In the realm of subatomic particle acceleration, rings take centerstage. The world’s most powerful proton-antiproton collider in the United States is the circular Tevatron, located underground at Fermilab, in Batavia, Ill., while the 27-kilometer-in-circumference Large Hadron Collider, near Geneva, Switzerland, is the world’s largest and highest-energy particle accelerator.
But rings aren’t right for every situation in particle physics, says John Zasadzinski, IIT professor of physics. Colliding electrons produce cleaner data than colliding protons, but electrons lose their speed when bent in a ring by emitting radiation in the form of X-rays and are therefore most optimally collided in a linac, or linear accelerator. And unlike rings, linacs can produce a nearly continuous high-energy stream of particles that can be directed, for example, at a tumor, providing a more targeted mode of destruction than radiation therapy.
Zasadzinski, along with Sandra Bishnoi and Brant Cage, assistant professors of chemistry, are members of a global team working on the successor to the Large Hadron Collider, namely, the International Linear Collider, currently under design. Funded by a three-year federal grant through Fermilab and Argonne National Laboratory, the three researchers are performing surface-sensitive probe analyses on superconducting radio-frequency cavities, the objects that form the acceleration tunnel through which 20 billion electrons and positrons will zoom to collide at the ILC’s center at a rate of 14,000 times per second. Fermilab has discovered that the cavities are breaking down prematurely during trial runs, putting a halt to the acceleration process. The IIT team is also working with Argonne to characterize and determine the properties of protective coatings that could be applied to the cavity surface.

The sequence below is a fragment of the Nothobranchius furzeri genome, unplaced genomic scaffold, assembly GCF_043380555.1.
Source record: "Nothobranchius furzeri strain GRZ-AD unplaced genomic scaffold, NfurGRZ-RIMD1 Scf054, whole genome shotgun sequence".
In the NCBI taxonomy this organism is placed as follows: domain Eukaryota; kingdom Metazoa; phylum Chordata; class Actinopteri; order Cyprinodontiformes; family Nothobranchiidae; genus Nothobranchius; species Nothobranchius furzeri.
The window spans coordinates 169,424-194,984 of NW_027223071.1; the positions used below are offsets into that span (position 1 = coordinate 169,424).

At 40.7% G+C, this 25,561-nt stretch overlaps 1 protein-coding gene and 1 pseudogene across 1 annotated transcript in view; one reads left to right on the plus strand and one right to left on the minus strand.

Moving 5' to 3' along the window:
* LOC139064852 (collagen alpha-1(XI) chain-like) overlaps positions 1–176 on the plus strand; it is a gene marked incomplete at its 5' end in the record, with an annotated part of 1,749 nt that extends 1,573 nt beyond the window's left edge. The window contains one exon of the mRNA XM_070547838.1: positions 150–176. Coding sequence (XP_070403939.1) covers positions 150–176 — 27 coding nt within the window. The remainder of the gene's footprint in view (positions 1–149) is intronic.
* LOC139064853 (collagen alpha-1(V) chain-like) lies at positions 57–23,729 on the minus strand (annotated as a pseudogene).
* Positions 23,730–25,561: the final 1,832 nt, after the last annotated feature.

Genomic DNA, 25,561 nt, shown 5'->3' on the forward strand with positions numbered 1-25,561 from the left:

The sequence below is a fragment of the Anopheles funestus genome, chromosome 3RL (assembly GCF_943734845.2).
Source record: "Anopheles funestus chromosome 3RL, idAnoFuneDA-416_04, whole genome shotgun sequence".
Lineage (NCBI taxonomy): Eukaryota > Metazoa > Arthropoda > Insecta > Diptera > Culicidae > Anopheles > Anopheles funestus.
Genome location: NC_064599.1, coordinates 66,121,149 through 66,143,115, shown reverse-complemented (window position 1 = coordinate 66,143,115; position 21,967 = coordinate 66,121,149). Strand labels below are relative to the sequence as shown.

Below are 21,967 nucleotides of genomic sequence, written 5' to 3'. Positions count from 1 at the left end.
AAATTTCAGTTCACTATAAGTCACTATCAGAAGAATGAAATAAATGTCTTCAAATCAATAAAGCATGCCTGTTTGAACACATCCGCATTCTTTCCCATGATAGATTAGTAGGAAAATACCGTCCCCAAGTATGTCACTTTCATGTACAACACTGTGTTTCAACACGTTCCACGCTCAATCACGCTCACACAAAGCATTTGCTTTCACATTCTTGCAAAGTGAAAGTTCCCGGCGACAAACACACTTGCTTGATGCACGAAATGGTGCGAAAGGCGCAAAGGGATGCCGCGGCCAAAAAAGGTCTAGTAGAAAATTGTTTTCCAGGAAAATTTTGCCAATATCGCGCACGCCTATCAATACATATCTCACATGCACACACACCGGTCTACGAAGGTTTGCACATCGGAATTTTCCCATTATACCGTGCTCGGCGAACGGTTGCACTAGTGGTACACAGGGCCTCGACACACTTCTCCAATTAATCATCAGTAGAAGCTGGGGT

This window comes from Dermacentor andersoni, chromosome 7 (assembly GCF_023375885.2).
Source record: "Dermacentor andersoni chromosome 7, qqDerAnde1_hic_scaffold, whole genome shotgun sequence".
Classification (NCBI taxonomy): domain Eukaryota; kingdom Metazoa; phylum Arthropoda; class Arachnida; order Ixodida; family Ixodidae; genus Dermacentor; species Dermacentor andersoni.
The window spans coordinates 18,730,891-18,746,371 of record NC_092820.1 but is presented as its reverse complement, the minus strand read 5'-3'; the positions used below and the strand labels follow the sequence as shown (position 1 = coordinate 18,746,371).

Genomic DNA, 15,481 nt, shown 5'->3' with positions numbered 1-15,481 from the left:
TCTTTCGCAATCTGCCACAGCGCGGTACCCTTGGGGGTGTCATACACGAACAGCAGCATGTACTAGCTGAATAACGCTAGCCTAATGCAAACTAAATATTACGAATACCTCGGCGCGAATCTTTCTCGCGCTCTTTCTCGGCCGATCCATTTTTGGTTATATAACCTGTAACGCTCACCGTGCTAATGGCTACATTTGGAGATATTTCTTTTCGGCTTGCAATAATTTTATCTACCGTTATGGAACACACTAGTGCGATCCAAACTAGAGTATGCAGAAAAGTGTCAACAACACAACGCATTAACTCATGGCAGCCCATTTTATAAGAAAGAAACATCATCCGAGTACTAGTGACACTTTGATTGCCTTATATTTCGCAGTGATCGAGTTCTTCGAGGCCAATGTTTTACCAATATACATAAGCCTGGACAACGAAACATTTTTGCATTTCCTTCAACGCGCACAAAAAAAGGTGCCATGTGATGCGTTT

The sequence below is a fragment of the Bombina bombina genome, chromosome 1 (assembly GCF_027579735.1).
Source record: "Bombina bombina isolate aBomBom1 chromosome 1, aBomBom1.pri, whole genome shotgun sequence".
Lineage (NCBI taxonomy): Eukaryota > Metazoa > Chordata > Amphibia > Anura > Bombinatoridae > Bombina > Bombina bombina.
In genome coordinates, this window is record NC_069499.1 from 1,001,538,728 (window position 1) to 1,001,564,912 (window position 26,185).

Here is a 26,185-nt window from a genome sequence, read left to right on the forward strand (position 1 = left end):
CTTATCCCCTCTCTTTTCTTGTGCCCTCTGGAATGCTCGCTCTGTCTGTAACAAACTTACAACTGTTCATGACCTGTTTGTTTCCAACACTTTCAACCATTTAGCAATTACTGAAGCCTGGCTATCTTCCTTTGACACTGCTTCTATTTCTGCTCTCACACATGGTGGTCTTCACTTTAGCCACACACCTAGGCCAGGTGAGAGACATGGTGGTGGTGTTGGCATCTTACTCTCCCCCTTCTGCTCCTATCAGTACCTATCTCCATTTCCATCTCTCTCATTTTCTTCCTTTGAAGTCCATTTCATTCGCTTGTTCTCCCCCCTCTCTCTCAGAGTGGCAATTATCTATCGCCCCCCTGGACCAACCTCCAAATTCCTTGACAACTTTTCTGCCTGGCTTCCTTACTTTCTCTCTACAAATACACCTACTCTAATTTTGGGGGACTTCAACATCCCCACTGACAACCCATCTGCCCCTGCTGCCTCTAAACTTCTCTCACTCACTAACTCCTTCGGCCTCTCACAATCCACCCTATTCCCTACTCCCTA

“What we’re bringing to the table is something new; these are surface probes that neither Fermilab nor Argonne were using,” says Zasadzinski, about the team’s areas of expertise. Zasadzinski, a condensed-matter physicist, is using tunneling spectroscopy to help learn the quality of the surface of the extremely low-electrical resistant element—niobium—that comprises each of the 16,000 cavities that are expected to line the ILC’s two tracks.
Through electron paramagnetic resonance testing, Cage is checking the cavity surface for magnetic properties, which will reduce acceleration and lead to sub-optimal speeds. For her contribution, Bishnoi is employing Raman spectroscopy. Among the most sensitive techniques available in surface science, it can identify individual molecules on the surface of a metal.
“There’s the possibility that the cavity surface is being contaminated or roughened,” says Bishnoi. “Raman can tell us whether or not it’s a pure niobium cavity.”
While it’s still too early in the project to publish their findings, Zasadzinski says that Raman spectroscopy has revealed that the regions of the cavity where breakdown occurs have pitted surfaces that are entirely different from the rest of the cavity.
A fellow of the American Physical Society, Zasadzinski is most fascinated by the juxtaposition of large and small within the ILC itself.
“The proposed accelerator is 19 miles long but what controls how well it works is at the nanometer scale,” he says. “We’re trying to understand and modify surfaces at 40 nanometers to create an object that will be 31 kilometers long, and get it to work.”